With its roots in liberalizing the freedom of honors toward engineering students, Tau Beta Pi is known as a liberal society. However, has had its share of traditional controversy. In 1903, the first eligible female became known, but Tau Beta Pi refused her acceptance. The gender issue became a huge debate between members of past and present, as Tau Bates had always been men. Many strove to keep it that way.
Tau Beta Pi’s “first lady” Katherine C. Harelson, KY ’24, Women Badge No.1 was fully initiated in 1969. (Image from “The Changing Face of Membership.” The Bent, Issue Fall 1985, pg 33. )
There was a ban on women in the honors society until 1936, when Tau Beta Pi decided it would be okay to recognize superior female students in engineering. The first to be presented the “Women’s Badge” was Katherine C. Harelson of our own University of Kentucky. The badge did not represent membership in the society until 1968, when the final ballot voting to allow women to be permitted membership into the society was counted. Harelson was officially inducted into Tau Beta Pi in 1969, along with 154 other women that year.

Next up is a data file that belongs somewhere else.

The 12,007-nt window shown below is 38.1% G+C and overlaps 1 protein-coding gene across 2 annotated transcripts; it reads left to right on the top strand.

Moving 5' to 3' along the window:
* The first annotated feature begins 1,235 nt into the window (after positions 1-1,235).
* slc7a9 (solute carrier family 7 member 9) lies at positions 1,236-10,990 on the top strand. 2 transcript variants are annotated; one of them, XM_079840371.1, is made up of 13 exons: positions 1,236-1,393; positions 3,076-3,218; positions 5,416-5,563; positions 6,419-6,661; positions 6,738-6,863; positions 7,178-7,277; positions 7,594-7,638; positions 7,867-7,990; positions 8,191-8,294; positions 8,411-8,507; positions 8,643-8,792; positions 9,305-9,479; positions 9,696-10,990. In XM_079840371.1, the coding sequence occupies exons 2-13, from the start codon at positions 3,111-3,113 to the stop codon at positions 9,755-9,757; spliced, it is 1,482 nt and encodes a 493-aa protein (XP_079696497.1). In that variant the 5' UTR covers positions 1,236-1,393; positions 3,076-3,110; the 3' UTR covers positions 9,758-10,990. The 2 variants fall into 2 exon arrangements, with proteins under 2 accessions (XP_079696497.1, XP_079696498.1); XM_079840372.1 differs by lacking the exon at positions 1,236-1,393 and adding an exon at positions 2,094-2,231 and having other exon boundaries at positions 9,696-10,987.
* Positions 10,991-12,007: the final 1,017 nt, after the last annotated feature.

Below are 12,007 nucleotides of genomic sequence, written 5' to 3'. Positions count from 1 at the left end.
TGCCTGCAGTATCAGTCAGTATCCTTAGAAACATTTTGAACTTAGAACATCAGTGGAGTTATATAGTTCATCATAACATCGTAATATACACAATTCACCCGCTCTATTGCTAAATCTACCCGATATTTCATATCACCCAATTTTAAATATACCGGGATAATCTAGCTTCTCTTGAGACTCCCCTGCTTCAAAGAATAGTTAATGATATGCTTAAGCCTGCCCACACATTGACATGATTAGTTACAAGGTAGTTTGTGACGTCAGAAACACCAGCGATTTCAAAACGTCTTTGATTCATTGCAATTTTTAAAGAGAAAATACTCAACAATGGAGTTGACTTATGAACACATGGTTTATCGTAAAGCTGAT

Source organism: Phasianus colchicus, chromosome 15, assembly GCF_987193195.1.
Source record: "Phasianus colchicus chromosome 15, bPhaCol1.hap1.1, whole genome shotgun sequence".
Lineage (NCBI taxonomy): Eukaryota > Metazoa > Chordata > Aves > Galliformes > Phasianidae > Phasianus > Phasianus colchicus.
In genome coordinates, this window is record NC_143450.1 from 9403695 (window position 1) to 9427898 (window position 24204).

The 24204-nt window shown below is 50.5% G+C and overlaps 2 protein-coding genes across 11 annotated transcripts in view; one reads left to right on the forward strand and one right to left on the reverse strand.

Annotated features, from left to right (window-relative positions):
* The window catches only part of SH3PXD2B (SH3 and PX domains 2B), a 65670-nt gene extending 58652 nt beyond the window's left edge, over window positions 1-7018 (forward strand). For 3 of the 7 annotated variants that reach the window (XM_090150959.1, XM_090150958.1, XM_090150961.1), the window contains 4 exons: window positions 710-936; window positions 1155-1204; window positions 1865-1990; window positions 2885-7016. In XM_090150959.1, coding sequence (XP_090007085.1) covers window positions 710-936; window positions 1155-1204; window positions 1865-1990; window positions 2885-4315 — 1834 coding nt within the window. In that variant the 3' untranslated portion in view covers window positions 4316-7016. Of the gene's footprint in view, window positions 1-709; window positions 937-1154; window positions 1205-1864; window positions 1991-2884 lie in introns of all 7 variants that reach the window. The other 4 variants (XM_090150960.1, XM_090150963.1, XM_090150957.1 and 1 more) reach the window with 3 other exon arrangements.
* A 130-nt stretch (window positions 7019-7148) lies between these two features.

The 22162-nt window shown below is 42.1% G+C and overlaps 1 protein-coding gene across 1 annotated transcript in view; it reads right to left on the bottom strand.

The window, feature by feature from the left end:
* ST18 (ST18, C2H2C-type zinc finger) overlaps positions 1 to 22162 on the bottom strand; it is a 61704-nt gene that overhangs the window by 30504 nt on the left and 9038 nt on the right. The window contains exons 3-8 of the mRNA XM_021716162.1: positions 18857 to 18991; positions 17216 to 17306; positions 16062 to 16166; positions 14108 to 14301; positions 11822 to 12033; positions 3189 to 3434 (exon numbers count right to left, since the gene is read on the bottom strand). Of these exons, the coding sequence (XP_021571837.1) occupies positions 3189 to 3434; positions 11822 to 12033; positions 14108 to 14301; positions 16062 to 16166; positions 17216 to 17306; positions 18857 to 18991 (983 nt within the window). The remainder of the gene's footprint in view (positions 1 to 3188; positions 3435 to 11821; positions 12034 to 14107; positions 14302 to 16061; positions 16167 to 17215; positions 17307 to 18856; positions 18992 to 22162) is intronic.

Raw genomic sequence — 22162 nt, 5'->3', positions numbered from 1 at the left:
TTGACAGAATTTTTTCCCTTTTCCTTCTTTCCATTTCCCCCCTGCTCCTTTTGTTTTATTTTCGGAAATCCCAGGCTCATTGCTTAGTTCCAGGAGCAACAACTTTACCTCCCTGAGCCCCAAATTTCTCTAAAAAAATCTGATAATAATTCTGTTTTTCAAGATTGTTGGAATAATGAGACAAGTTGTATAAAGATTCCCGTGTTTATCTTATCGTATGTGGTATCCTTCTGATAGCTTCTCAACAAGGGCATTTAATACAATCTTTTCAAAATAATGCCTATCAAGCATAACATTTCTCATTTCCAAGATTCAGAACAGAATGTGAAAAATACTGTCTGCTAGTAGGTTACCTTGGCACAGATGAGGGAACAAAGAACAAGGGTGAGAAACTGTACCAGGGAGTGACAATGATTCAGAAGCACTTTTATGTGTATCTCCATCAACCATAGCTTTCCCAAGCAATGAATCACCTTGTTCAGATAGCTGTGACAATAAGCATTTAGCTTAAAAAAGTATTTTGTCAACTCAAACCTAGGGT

For more information on the history of women in Tau Beta Pi, please read The Bent Fall 1985 issue: http://www.tbp.org/pages/publications/Bent/Features/F85FirstCentury.pdf